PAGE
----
| 4.6°C Dublin

Council is probing 395 Airbnb-style properties amid letting crackdown


Close

Stock picture

Stock picture

Stock picture

Dublin City Council is yet to grant planning permission to allow property owners to use a non-principal private residence for short-term letting since new regulations were introduced last July.

New figures published by the council showed only 16 providers of Airbnb-style accommodation have applied to the local authority for planning permission to use their property for short-term letting since the changes were introduced as a measure to address the housing crisis in the city.

The council said eight applicants had been refused planning permission, while three were withdrawn and another two declared invalid.

A decision is pending on the other three applications.

As part of the crackdown on the unauthorised use of residential units as tourist accommodation, the council said it had opened investigations on 395 properties, with 87 cases resolved to date.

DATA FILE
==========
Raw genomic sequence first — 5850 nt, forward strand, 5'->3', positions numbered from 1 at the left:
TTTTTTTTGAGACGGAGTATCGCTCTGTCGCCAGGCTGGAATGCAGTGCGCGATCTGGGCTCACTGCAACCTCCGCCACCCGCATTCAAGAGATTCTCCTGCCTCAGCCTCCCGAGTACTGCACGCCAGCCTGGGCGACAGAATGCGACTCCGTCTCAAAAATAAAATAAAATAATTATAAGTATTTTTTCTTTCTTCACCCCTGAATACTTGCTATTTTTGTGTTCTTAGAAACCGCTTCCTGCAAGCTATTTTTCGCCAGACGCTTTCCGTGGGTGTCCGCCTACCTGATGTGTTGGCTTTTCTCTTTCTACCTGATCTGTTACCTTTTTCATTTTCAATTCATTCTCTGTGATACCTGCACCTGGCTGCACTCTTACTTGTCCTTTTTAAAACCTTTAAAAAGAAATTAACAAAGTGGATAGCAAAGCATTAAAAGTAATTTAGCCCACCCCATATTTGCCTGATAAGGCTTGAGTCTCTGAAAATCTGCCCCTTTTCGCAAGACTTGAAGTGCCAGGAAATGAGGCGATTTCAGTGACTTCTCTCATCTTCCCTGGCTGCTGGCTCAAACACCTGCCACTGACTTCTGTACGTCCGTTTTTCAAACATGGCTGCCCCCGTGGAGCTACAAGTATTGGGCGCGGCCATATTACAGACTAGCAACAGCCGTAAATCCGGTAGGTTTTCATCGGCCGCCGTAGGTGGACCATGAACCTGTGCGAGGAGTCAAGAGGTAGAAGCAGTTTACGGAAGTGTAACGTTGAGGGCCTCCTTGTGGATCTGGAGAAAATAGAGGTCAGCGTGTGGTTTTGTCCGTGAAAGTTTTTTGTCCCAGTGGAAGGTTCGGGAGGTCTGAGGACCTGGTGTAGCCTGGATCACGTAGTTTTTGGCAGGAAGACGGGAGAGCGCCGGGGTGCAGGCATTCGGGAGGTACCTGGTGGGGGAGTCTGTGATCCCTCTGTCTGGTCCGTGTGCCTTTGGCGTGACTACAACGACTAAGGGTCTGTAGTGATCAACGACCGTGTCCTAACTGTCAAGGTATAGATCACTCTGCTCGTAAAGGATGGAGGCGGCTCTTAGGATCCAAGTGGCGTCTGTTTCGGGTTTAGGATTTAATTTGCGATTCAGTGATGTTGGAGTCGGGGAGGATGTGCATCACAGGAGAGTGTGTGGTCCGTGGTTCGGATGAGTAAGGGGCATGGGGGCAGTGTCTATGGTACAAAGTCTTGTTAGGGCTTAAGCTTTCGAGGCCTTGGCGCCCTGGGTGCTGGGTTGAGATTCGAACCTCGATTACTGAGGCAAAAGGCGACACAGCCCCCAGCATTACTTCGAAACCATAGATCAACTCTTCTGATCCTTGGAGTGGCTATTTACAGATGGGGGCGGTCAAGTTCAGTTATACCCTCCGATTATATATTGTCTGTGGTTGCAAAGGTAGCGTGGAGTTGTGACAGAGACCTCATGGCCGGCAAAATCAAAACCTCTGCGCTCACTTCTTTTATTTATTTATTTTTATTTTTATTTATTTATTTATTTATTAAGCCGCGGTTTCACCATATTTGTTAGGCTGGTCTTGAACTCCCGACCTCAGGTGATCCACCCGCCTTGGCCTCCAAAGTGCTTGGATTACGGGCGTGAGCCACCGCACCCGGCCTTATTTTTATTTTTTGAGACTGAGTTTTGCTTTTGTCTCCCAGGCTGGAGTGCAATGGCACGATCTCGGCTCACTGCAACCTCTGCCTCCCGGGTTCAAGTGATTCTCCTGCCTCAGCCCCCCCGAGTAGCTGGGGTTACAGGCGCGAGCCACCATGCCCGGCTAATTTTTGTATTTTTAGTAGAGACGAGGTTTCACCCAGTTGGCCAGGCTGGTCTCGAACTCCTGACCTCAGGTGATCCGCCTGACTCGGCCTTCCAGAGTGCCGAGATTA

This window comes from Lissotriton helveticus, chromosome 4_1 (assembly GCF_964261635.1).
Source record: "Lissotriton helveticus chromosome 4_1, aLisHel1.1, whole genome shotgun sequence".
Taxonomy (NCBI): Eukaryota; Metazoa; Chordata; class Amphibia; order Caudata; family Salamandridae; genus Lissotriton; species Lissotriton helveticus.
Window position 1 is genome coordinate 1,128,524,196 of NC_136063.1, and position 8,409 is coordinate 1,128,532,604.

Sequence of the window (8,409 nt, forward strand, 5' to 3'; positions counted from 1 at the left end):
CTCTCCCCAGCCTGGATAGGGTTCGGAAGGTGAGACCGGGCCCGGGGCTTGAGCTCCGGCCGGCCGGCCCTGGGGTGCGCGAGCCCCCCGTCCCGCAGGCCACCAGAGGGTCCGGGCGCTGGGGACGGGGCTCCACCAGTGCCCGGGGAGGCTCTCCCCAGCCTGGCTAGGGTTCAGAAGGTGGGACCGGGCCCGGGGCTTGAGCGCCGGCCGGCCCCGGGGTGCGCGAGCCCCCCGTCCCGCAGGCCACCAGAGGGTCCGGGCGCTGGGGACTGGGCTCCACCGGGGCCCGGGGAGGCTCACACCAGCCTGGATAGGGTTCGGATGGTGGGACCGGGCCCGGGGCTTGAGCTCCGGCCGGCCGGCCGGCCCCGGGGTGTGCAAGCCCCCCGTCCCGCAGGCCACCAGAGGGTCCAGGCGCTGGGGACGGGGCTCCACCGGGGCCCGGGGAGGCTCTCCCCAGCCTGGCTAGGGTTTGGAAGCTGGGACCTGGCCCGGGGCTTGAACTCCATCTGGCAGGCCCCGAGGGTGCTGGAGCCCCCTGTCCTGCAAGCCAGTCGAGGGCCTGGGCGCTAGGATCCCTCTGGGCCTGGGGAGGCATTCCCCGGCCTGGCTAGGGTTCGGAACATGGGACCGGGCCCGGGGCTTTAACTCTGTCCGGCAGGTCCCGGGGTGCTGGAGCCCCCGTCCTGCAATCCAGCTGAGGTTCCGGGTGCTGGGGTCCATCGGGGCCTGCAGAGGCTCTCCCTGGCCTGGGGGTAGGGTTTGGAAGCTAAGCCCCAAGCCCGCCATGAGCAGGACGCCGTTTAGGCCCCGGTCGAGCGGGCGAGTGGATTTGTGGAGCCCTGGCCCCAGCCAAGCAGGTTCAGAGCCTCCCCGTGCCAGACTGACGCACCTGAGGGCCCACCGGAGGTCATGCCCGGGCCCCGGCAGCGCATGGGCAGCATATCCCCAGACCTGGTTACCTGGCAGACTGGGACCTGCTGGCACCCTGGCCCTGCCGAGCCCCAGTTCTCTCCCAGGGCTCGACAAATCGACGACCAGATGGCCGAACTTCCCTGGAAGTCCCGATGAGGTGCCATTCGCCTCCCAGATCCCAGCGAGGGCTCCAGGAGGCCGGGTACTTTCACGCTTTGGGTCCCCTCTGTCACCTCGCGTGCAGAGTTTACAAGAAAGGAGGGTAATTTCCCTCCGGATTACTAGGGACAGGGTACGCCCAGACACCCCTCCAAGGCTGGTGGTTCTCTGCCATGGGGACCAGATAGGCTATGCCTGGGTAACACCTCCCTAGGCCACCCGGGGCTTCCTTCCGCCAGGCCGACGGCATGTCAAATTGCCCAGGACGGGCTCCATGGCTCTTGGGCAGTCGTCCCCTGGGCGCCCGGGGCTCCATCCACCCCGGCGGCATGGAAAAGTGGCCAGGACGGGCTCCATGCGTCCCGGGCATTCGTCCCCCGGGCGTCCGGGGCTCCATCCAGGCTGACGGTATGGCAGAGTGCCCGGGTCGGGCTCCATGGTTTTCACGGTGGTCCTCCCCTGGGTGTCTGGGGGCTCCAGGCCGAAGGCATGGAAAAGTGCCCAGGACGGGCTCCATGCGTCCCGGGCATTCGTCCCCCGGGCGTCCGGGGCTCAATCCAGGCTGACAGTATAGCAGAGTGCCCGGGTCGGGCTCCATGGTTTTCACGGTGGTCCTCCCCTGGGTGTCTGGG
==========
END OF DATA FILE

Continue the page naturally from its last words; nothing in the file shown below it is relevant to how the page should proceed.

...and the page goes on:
Warning letters and enforcement notices have been issued to many property owners, while one prosecution has been initiated.

Since July 1 last year, the regulations apply to any property within a rent pressure zone that is not the principal private residence of the owner.

They require any such property to obtain planning permission for it to be used as short-term tourist accommodation.

Anyone found offering short-term letting of such properties without authorisation is liable for a maximum fine of €5,000 and/or six months imprisonment if convicted in the District Court.

Any person who continued to offer such accommodation after conviction faces a daily fine of €1,500.

An Airbnb spokesperson said the company was busy promoting the new regulations to hosts and was continuing to talk with all levels of government on how awareness and compliance with the rules could be boosted.

The spokesperson said Airbnb's co-founder, Nathan Blecharczyk, had written to Dublin City Council in December, as well as leaders of other European cities, to express his support for ongoing collaboration.

"Cities can, should and do have their own clear and modern rules for home-sharing and we have worked with governments across the globe on measures to help hosts share their homes, follow the rules and pay their fair share of tax," said Mr Blecharczyk.

Irish Independent